693. Hypothymis azurea styani

(693) Hypothymis azurea styani (Hartl.).
THE NORTHERN INDIAN BLACK-NAPED FLYCATCHER.
Hypothymis azurea styani, Fauna B. I., Birds, 2nd ed. vol. ii, p. 271.
This little Flycatcher has an enormous range, embracing the whole of Northern India North of the range of the preceding subspecies ; thence it extends East and is found over the whole of Burma to Tenasserim, where it is resident and breeds. It also occurs through¬out the Indo-Chinese countries to Hainan.
Over the Outer Himalayas it breeds, wherever found, up to 3,000 feet and, probably, a good deal higher. In Sikkim Stevens says it occurs up to 4,300 feet, whilst in the Khasia Hills one of my collectors took a nest at about 4,600 feet and a second at about 4,000. Both in these hills, however, as well as in the Cachar and Naga Hills, it rarely nests above 3,000 feet, and is most common between the foot-hills and 2,500 feet. In Margherita it was a very common resident both in the foot-hills and the plains, wherever there was dense evergreen forest or thick bamboo cover, the latter being a favourite resort. I do not think this race ever breeds in the open or round villages or gardens. Even in Burma it keeps to forest. Darling found it breeding in Tavoy in heavy forest at the foot of Nwalalo Hill ; Mackenzie and Hopwood found it in similar forest near Prome and again in the North of Burma in the Chin. Hills.
As regards its methods of nidification, there is little to add to what has been said of the Southern Indian birds. It may be noted that few nests are built more than 10 feet from the ground, and I cannot remember a single instance of a nest over 20 feet from it. The nests themselves only differ in being, I believe, rather smaller, a point referred to also by Hume. The external measurements of all my nests would be about, or under, 2.1/2 inches in diameter, though the depth varies greatly. Some nests are inverted cones, deeper than broad ; others are deep cups, as deep as wide, while others are true hemispheres.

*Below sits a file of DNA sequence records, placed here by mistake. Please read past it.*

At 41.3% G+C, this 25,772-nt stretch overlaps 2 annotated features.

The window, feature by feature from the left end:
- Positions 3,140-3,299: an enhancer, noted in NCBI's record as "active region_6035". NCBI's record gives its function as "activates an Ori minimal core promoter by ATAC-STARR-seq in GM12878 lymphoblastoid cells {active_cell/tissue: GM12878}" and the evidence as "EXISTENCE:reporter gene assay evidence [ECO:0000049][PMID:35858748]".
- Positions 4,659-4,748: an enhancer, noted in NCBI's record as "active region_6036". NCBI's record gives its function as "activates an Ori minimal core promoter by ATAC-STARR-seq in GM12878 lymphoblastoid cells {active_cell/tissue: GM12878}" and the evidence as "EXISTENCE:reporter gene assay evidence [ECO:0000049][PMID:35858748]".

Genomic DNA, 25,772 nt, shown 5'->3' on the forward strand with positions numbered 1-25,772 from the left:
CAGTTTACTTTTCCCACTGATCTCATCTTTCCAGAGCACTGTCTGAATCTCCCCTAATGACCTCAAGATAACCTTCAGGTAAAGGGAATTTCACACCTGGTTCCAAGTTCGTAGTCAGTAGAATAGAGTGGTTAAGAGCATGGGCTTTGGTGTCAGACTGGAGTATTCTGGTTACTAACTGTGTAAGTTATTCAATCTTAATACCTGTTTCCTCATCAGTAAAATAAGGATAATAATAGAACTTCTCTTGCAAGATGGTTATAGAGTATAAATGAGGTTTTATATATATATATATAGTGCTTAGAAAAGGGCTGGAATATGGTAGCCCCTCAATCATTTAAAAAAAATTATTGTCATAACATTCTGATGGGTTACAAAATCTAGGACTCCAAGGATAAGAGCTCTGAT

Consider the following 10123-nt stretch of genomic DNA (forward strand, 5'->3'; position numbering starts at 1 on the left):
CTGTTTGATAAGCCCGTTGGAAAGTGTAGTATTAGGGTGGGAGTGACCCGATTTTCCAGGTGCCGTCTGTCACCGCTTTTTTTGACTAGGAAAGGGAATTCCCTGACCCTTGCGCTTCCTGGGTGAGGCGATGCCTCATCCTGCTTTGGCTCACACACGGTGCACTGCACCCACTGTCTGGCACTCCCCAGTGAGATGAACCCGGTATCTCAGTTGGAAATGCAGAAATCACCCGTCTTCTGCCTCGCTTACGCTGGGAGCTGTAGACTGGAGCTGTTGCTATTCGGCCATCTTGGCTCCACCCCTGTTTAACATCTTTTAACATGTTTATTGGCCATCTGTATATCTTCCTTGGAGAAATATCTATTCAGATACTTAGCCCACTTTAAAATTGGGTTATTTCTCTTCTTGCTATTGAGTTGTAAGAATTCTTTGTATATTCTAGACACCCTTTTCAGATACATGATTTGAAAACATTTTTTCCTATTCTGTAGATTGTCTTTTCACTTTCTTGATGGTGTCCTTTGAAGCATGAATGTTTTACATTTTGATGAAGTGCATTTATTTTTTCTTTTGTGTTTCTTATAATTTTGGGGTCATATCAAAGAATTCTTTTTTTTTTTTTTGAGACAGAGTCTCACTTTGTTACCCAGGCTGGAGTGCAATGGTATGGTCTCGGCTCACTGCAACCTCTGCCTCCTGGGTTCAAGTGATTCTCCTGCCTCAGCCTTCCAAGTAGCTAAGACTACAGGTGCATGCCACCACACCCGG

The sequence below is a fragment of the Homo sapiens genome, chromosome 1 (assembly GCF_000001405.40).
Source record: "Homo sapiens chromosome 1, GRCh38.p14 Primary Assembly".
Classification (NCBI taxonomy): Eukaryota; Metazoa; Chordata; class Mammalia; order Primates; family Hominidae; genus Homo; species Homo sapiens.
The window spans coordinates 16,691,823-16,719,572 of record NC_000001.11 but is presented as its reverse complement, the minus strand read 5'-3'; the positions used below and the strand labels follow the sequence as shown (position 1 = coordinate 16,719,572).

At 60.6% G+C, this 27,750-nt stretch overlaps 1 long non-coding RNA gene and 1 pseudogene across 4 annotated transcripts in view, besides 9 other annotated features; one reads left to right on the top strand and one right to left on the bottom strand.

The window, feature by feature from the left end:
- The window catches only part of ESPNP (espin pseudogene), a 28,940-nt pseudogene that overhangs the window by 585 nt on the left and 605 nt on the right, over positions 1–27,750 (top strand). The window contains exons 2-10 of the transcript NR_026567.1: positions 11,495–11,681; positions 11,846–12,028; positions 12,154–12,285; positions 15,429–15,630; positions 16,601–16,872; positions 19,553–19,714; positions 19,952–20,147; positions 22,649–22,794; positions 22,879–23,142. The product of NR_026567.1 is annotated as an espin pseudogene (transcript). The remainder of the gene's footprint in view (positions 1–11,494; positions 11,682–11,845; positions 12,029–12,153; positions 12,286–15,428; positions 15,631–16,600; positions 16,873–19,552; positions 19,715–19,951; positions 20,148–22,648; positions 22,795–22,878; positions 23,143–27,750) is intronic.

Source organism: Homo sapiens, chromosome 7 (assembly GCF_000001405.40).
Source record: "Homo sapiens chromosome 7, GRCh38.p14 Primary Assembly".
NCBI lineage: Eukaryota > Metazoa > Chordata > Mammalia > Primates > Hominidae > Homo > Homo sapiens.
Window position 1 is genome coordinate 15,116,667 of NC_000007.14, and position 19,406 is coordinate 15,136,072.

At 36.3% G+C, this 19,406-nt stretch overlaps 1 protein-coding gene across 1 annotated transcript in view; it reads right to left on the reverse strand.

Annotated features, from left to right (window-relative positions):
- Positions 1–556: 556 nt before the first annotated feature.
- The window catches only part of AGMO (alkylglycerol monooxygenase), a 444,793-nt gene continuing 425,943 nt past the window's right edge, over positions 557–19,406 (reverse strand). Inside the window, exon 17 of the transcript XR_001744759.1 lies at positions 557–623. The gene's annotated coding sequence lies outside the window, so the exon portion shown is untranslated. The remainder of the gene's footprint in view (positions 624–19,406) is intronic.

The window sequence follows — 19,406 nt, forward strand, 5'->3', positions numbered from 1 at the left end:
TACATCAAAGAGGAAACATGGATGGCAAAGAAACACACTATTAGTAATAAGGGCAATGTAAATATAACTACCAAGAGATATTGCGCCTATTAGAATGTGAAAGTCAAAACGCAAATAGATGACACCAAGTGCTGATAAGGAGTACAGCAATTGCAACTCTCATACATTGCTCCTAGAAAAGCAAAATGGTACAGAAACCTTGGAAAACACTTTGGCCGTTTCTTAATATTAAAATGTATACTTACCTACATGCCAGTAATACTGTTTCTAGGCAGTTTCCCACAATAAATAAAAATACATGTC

The breeding season is from the last ten days of April up to the end of June in the North. In Burma it breeds throughout April and to the end of May, occasional nests being taken later, while Mackenzie found one with three fresh eggs at Prome on the 20th June, though most birds in Tenasserim laid in April and early May.
Both sexes incubate and both take a share in the work of building the nest. The male was snared on the nest in North Cachar quite as often as the female, at all times of the day.
Incubation, I believe, takes twelve days.
The birds are much more shy than the Southern form and desert their nests on little provocation, though once the eggs are hatched, or nearly hatched, they sit very close. They, normally, only have one brood in the year.
The usual clutch of eggs is three, though four is not uncommon ; but, while I have seen two incubated, I have never seen a set of five, as recorded by Hume. In Amherst, Mepak and other places in South Tenasserim Mackenzie found two to be the normal full clutch and three quite exceptional. They cannot be distinguished in appearance from those of H. a. sykesi, either individually or as a series.
Seventy eggs average 17.0 x 13.25 mm. : maxima 18.3 x 13.2 and 18.0 x 14.1 mm. ; minima 15.9 x 12.1 mm.

BookTitle: 
The Nidification Of Birds Of The Indian Empire
Reference: 
Baker, Edward Charles Stuart. The nidification of birds of the Indian Empire. Vol. 2. 1933.
Title in Book: 
693. Hypothymis azurea styani
Spp Author: 
Hartl.
Book Author: 
Edward Charles Stuart Baker
CatNo: 
693
Year: 
1933
Page No: 
238
Common name: 
Norrn Indian Black Naped Flycatcher
M_ID: 
19854
M_SN: 
Hypothymis azurea styani
Volume: 
Vol. 2
Term name: 
id: 
13840

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Scratchpads developed and conceived by (alphabetical): Ed Baker, Katherine Bouton Alice Heaton Dimitris Koureas, Laurence Livermore, Dave Roberts, Simon Rycroft, Ben Scott, Vince Smith